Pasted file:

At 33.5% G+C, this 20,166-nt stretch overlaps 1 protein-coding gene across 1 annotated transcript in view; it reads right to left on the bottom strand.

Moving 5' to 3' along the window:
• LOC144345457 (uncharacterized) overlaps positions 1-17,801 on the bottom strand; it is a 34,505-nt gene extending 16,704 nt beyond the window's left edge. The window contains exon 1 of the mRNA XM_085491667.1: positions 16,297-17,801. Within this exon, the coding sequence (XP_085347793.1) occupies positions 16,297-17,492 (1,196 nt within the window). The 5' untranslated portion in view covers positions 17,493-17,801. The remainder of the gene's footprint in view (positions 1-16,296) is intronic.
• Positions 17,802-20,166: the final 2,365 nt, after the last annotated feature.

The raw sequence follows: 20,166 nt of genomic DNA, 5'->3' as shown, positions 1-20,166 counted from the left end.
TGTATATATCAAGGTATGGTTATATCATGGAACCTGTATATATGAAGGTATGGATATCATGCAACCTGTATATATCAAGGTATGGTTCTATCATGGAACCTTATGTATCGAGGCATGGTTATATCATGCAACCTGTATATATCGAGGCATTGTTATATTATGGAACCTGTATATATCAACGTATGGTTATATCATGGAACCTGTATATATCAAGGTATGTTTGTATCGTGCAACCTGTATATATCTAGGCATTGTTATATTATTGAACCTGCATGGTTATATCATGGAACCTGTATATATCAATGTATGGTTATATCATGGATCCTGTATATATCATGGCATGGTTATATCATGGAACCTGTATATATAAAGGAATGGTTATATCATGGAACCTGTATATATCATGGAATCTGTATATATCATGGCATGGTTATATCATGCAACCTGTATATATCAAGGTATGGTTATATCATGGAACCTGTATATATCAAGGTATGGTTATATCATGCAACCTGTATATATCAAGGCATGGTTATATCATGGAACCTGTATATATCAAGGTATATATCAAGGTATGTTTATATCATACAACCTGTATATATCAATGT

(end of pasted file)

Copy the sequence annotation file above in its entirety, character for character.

At 33.5% G+C, this 20,166-nt stretch overlaps 1 protein-coding gene across 1 annotated transcript in view; it reads right to left on the bottom strand.

Moving 5' to 3' along the window:
• LOC144345457 (uncharacterized) overlaps positions 1-17,801 on the bottom strand; it is a 34,505-nt gene extending 16,704 nt beyond the window's left edge. The window contains exon 1 of the mRNA XM_085491667.1: positions 16,297-17,801. Within this exon, the coding sequence (XP_085347793.1) occupies positions 16,297-17,492 (1,196 nt within the window). The 5' untranslated portion in view covers positions 17,493-17,801. The remainder of the gene's footprint in view (positions 1-16,296) is intronic.
• Positions 17,802-20,166: the final 2,365 nt, after the last annotated feature.

The raw sequence follows: 20,166 nt of genomic DNA, 5'->3' as shown, positions 1-20,166 counted from the left end.
TGTATATATCAAGGTATGGTTATATCATGGAACCTGTATATATGAAGGTATGGATATCATGCAACCTGTATATATCAAGGTATGGTTCTATCATGGAACCTTATGTATCGAGGCATGGTTATATCATGCAACCTGTATATATCGAGGCATTGTTATATTATGGAACCTGTATATATCAACGTATGGTTATATCATGGAACCTGTATATATCAAGGTATGTTTGTATCGTGCAACCTGTATATATCTAGGCATTGTTATATTATTGAACCTGCATGGTTATATCATGGAACCTGTATATATCAATGTATGGTTATATCATGGATCCTGTATATATCATGGCATGGTTATATCATGGAACCTGTATATATAAAGGAATGGTTATATCATGGAACCTGTATATATCATGGAATCTGTATATATCATGGCATGGTTATATCATGCAACCTGTATATATCAAGGTATGGTTATATCATGGAACCTGTATATATCAAGGTATGGTTATATCATGCAACCTGTATATATCAAGGCATGGTTATATCATGGAACCTGTATATATCAAGGTATATATCAAGGTATGTTTATATCATACAACCTGTATATATCAATGT